Graphic videos show peril of sharing tragedies online
A series of hard-hitting videos will be shown at cinemas and on social media by the UAE’s second largest telecommunications company in a bid to hammer home a message of minding what you share online.
On Monday, du debuted four graphic, dramatised videos depicting real-life tragedies recently posted on social media to provoke a public discussion around the question, “if it were your pain, would you share it?”
One public service announcement shows a woman screaming in panic as a fire quickly spreads across her high-rise apartment. She opens a window to cry for help from the passers-by below. Her shrills are met with flashes of light from people holding up mobile phones to record the drama, but no one does anything to save her life.
In another, a father is riding a bus, looking at photos of his young family in his wallet, when the vehicle violently crashes, sending passengers flying through the windows. In the following scene, a potential rescuer enters the damaged vehicle, but the flashlight he appears to be holding turns out to be his mobile phone scanning the crash for shareable footage.
The third video is reminiscent of a recent event in Kuwait that made headlines around the world after a woman filmed her maid falling from a seventh-floor balcony in an apparent suicide attempt. The fourth shows a boy being bullied by a group of his peers in a local school.
“I think when you see the video, it’s shocking, you see the video is unhumane, that people actually would do that,” said Abdulwahed Juma Fraish, du’s executive vice president for brand and corporate communications. Mr Fraish mentioned the recent pile-up on E11 as another example of a catastrophe widely shared on social media.
“The amount of photos, the amount of videos we have all received — unfortunately some of us also shared — about people being crushed between two cars, about people screaming in pain,” said Mr Fraish. “Instead of doing something about it, we were just sharing those to get more likes. This is the reality; this is what happens.”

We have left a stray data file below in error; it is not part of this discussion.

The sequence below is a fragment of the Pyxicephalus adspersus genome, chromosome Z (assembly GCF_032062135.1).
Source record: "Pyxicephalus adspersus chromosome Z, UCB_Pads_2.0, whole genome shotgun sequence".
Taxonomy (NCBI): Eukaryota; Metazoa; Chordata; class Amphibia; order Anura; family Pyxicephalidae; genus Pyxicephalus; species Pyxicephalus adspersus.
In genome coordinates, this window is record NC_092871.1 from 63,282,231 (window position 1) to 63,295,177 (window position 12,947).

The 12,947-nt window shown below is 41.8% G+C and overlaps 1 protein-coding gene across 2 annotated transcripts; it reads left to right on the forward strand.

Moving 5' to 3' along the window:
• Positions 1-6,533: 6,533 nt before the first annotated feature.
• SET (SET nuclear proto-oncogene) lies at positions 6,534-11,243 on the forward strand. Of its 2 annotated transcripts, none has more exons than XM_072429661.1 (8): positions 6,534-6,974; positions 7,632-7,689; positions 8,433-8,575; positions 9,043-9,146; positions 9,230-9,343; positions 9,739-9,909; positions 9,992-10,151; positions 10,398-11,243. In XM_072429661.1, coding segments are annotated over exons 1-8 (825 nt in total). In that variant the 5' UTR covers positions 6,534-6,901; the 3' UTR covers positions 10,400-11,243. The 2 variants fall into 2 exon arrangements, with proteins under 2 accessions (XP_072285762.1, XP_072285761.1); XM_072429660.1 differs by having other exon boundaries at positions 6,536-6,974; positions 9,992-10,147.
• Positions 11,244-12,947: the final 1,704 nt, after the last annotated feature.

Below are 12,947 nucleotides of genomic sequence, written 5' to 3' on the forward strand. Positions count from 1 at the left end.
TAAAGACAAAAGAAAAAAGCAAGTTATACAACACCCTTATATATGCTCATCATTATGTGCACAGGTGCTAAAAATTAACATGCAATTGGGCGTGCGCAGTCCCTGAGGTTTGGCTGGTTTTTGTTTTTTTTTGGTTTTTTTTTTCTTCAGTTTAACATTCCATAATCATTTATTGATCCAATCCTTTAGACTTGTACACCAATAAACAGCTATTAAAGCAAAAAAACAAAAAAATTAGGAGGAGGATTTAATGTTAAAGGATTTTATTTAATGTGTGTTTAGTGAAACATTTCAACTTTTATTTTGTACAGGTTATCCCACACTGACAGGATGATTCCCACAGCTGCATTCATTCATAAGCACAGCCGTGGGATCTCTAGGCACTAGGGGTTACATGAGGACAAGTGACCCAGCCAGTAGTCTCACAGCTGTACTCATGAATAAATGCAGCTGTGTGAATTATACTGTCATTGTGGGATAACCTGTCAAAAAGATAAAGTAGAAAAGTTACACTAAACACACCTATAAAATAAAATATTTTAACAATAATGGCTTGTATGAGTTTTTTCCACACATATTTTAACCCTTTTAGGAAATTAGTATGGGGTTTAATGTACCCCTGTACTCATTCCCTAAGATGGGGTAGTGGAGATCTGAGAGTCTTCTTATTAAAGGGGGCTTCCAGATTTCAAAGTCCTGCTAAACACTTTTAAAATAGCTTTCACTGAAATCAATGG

The du videos, each about one-minute in length, will be played in movie theatres and shared on social media as part of the company’s second instalment of its #PostWisely campaign that launched in 2016. That first edition of the campaign warned of the dangers of befriending strangers and sharing too much information online.
“Some people at that time accused us of being dark, but I think to face the reality, to change the behaviour, we have to show it as it is,” said Mr Fraish.
The videos this time around are particularly powerful because they are told from the perspective of the victims of the tragedies, said Emirati filmmaker Ali Mostafa, who worked with the adverting agency Leo Burnett and du for the project. The videos also feature no music, just the stark ambient sound that naturally accompany crashes, fires and other disasters.
“These are very impactful,” Mr Mostafa said, noting they reminded him of a drink driving advertising campaign in the UK called Think! that also relied realistic, documentary-style videos to get their message across. “They were very graphic, impactful films and I always felt this is something we needed here in the UAE.”
Mr Mostafa commended du for its “bravery” in launching the campaign.
“What du is doing here is they’re becoming almost like this big parent trying to educate people,” said Mr Mostafa. “It’s important that these things are shown. It’s important that you get this feeling of should I, or should I not? You have to be given a feeling of thinking twice instead of just posting.”
In an Ipsos Research survey du commissioned this month as part of the campaign involving 539 participants in the UAE ages 15 and above, 45 per cent of respondents said they had experienced a negative situation within the past year that was posted on social media by someone else. Another 16 per cent said they flag or report posts that show unethical or disturbing videos, 42 per cent said they actively watch the event online and 16 per cent said they would share it.
Osman Sultan, chief executive at Emirates Integrated Telecommunication Company, said he hoped the #PostWisely campaign would push people to think about the ethical and moral implications of communicating live disasters or other sensitive events on social media.
“The last thing I want is for us to go out thinking, ‘Oh, technology is scary,’” said Mr Sultan, noting all the positive effects of technology in various aspects of life. “This is a constant adaptation of ecosystems. We are talking about a side of social media where we should exercise some caution.”